FAQs

It is essential that you are fully informed and prepared at all times whilst training and trekking. The following information has been put together to help answer some of the most frequently asked questions. Alternatively, we are here to help so please feel free to contact us if you have any further questions. 

Gear

Personal shopping for the right clothing and equipment for your trek is included in all of the Fit & Ready Adventure Travel Treks, and a detailed gear and packing list will be provided to you on booking; however here are some points to consider when selecting your gear and packing for your trek:

  • During your trek, you will move from warm, low altitudes to cold, high altitudes, therefore you will need to be able to easily add or remove clothing as required. It is far better to wear a number of layers that can be added or removed with temperature and activity variations. If possible, take clothing that is flexible in its uses.
  • Be prepared for changing weather conditions at all times. Your day may start out sunny and warm but quickly become cooler as you gain altitude. It can even rain or snow at any time. Remember, your physical comfort and well-being will influence your ability to enjoy and appreciate the trek. Hopefully you won’t need your wet or cold weather gear, but you need to be prepared just in case! 
  • You will only need one set of casual clothes to wear in the major cities and towns. If needed, there is a special same-day laundry service at the Shangri-La Hotel in Kathmandu for clothes left by 8am.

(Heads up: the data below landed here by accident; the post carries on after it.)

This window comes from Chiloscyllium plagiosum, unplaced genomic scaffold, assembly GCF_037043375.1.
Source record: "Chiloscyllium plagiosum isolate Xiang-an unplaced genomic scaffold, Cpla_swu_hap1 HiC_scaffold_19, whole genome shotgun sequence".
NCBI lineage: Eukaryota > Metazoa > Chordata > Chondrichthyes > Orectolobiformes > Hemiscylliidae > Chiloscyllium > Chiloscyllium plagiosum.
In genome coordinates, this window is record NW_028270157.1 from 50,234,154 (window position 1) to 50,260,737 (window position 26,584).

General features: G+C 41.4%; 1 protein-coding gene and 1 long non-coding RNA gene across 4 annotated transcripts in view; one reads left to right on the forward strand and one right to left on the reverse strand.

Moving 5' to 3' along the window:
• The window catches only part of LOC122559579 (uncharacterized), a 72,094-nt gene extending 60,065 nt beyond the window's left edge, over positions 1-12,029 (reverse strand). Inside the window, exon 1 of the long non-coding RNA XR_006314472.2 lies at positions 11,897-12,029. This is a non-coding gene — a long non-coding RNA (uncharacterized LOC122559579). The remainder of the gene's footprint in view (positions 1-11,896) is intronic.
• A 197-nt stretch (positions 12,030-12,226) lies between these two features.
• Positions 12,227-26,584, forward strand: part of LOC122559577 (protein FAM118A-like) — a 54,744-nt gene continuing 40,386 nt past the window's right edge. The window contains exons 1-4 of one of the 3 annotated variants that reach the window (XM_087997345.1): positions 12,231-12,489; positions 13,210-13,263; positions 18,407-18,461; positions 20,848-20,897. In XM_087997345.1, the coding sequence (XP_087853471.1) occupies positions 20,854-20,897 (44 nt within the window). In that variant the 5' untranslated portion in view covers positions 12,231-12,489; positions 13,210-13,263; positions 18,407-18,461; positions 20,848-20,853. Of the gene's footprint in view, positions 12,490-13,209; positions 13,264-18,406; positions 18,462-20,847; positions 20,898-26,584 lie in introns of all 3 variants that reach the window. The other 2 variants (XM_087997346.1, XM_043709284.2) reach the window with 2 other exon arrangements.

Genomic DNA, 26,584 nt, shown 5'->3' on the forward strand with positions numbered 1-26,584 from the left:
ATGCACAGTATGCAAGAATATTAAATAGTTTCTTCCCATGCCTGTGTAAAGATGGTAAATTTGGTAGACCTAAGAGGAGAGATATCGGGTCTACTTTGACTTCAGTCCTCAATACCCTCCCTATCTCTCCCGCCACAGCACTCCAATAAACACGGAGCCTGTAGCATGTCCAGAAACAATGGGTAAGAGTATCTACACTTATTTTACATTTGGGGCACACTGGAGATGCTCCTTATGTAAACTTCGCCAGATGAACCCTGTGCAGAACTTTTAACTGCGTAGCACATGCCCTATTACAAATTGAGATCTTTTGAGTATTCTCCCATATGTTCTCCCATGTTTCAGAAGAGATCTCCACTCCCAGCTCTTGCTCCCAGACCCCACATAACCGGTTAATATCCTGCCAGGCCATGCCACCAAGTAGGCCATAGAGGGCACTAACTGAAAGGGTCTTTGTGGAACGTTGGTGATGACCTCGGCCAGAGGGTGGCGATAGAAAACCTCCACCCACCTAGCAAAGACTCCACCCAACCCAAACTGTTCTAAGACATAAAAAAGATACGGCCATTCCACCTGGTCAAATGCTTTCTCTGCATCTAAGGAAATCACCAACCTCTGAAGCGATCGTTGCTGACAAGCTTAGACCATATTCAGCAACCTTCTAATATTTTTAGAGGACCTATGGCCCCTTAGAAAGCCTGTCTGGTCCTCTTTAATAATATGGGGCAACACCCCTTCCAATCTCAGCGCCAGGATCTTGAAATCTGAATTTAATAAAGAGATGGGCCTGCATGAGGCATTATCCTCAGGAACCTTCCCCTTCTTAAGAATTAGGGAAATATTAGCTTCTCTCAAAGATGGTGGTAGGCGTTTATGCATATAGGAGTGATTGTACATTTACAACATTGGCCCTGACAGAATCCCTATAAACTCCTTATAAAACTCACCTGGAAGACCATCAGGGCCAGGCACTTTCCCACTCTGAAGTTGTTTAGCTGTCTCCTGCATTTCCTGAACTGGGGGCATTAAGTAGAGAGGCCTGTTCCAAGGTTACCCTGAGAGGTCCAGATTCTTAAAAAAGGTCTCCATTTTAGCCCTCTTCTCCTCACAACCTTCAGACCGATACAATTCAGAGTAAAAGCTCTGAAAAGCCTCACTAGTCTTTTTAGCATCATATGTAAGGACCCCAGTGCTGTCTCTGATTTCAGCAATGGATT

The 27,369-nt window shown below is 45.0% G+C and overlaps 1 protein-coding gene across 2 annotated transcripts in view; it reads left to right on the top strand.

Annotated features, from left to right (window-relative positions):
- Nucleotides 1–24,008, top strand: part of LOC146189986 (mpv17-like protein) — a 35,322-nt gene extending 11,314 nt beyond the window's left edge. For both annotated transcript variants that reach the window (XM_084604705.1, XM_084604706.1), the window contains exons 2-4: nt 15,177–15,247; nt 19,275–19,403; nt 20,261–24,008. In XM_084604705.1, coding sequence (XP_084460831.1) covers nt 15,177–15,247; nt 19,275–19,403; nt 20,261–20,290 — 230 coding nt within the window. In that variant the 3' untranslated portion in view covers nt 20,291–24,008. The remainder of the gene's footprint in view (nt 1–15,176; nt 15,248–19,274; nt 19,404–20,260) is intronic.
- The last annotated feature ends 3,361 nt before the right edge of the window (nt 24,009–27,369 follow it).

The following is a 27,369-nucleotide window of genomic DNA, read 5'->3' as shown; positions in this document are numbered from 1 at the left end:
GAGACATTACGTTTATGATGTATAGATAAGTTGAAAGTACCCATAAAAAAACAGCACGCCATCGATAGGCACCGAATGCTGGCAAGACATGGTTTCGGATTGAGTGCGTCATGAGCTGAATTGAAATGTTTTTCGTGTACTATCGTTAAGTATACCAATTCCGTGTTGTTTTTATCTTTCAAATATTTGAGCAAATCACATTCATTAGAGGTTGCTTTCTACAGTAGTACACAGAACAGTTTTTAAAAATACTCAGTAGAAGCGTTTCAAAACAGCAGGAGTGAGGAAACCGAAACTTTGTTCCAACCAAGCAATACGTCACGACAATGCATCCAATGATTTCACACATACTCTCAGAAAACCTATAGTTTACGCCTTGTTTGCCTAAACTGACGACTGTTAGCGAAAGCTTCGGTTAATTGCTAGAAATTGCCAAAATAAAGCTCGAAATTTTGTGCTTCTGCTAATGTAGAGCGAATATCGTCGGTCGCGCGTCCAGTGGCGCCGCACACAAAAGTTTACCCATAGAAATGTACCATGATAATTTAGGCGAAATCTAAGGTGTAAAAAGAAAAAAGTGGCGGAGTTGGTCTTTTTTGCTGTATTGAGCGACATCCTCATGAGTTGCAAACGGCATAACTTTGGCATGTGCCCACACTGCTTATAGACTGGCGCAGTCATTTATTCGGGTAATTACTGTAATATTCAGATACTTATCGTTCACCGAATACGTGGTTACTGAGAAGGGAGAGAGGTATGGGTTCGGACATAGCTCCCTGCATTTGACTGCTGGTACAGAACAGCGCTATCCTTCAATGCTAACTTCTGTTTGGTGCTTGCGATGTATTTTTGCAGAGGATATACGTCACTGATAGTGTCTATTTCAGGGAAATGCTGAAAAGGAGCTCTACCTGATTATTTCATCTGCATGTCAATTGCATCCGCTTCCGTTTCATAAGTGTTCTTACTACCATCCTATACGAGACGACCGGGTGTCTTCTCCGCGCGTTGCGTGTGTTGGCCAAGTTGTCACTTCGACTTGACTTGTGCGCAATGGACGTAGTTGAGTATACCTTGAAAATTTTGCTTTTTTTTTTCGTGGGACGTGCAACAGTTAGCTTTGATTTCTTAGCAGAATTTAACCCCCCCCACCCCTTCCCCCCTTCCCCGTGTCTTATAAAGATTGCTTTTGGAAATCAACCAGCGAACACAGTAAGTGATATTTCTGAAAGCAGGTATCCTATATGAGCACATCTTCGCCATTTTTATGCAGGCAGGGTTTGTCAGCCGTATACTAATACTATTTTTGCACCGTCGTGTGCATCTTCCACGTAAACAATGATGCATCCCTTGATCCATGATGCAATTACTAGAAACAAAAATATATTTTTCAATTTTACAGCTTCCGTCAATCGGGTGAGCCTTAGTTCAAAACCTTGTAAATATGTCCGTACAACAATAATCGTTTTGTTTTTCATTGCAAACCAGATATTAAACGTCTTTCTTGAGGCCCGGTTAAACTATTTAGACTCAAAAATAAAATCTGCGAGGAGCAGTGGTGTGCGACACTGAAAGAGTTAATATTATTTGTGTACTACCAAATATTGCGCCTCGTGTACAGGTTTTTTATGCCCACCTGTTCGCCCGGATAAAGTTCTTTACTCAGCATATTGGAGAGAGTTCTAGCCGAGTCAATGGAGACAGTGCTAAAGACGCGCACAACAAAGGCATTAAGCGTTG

• There is a maximum weight limit of 15kg on domestic flights in Nepal, so pack accordingly.
  • Don’t bring large toiletry containers – decant a small amount into small plastic containers and take those. 
  • Your main kit bag will be carried by a porter, and whilst Nepalese porters are capable of carrying weights that would make most trekkers blanche, be conscious about the weight of your bags.
  • We recommend that you carry a letter from your doctor explaining any less common prescribed medications that you may carry.
Insurance

It is compulsory to have travel insurance in order to attend all of the Fit & Ready Adventure Travel treks. Travel Insurance needs to cover you for cancellation, medical costs associated with hospitalisation, rescue, emergency evacuation and repatriation back to your home city, if required. 

Passports & Visas

You will require a valid passport with a minimum validity of 6 months. Nepalese visas can be obtained on arrival at Kathmandu airport. 

Medical Advice 

Once you have decided which adventure trek is for you, you will undertake a health and fitness assessment with Life & More High Performance Training prior to commencing your  fitness training program. You will be advised if you need to consult a health professional following your health and fitness assessment.

Exclusions

International flights, visas, insurance, meals not listed, all refreshments, any optional tours and activities during free time, camera fees, excess baggage charges, showers on trek (if available), tips or gratuities and items of a personal nature are not included in the overall price of your trek. 

Refunds

Refunds are not applicable after the trek has departed. Refunds are subject to the cancellation penalties incurred by Fit & Ready Adventure Travel and the suppliers of this trek. 

Disclaimer

Fit & Ready Adventure Travel and Himalayan Hikers Expedition reserves the right to amend or cancel treks at any time, and does not accept any liability for any part of this tour including those provided by the suppliers of this tour. 

 

Acute Mountain Sickness (AMS)

During parts of your trek you will ascend above 2800m. At this height it is common for travellers to experience some adverse health effects due to the altitude regardless of their age, gender or fitness. It even happened to Sir Edmund Hillary!

What is it?

Acute Mountain Sickness (AMS) or altitude sickness is the reaction of the body as it adjusts to the high altitude and decreasing amounts of oxygen.